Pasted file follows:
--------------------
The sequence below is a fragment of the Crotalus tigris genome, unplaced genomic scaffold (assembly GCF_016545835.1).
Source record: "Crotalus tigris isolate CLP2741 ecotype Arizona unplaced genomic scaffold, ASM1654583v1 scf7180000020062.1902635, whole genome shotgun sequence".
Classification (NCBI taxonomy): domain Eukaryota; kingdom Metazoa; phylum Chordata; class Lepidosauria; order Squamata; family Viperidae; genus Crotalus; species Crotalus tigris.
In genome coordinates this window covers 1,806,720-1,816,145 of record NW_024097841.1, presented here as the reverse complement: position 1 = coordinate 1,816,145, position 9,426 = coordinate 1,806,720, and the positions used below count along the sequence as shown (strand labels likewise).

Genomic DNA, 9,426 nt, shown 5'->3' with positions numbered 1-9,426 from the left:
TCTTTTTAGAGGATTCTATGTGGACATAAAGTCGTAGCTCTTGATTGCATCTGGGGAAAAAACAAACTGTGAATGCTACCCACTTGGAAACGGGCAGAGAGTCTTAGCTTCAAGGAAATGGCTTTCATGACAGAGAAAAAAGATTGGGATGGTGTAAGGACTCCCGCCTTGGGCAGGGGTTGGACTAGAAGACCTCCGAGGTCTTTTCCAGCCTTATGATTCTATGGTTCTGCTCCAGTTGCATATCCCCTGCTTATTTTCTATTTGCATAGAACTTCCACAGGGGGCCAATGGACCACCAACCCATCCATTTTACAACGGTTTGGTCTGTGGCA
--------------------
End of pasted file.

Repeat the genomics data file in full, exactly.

The sequence below is a fragment of the Crotalus tigris genome, unplaced genomic scaffold (assembly GCF_016545835.1).
Source record: "Crotalus tigris isolate CLP2741 ecotype Arizona unplaced genomic scaffold, ASM1654583v1 scf7180000020062.1902635, whole genome shotgun sequence".
Classification (NCBI taxonomy): domain Eukaryota; kingdom Metazoa; phylum Chordata; class Lepidosauria; order Squamata; family Viperidae; genus Crotalus; species Crotalus tigris.
In genome coordinates this window covers 1,806,720-1,816,145 of record NW_024097841.1, presented here as the reverse complement: position 1 = coordinate 1,816,145, position 9,426 = coordinate 1,806,720, and the positions used below count along the sequence as shown (strand labels likewise).

Genomic DNA, 9,426 nt, shown 5'->3' with positions numbered 1-9,426 from the left:
TCTTTTTAGAGGATTCTATGTGGACATAAAGTCGTAGCTCTTGATTGCATCTGGGGAAAAAACAAACTGTGAATGCTACCCACTTGGAAACGGGCAGAGAGTCTTAGCTTCAAGGAAATGGCTTTCATGACAGAGAAAAAAGATTGGGATGGTGTAAGGACTCCCGCCTTGGGCAGGGGTTGGACTAGAAGACCTCCGAGGTCTTTTCCAGCCTTATGATTCTATGGTTCTGCTCCAGTTGCATATCCCCTGCTTATTTTCTATTTGCATAGAACTTCCACAGGGGGCCAATGGACCACCAACCCATCCATTTTACAACGGTTTGGTCTGTGGCA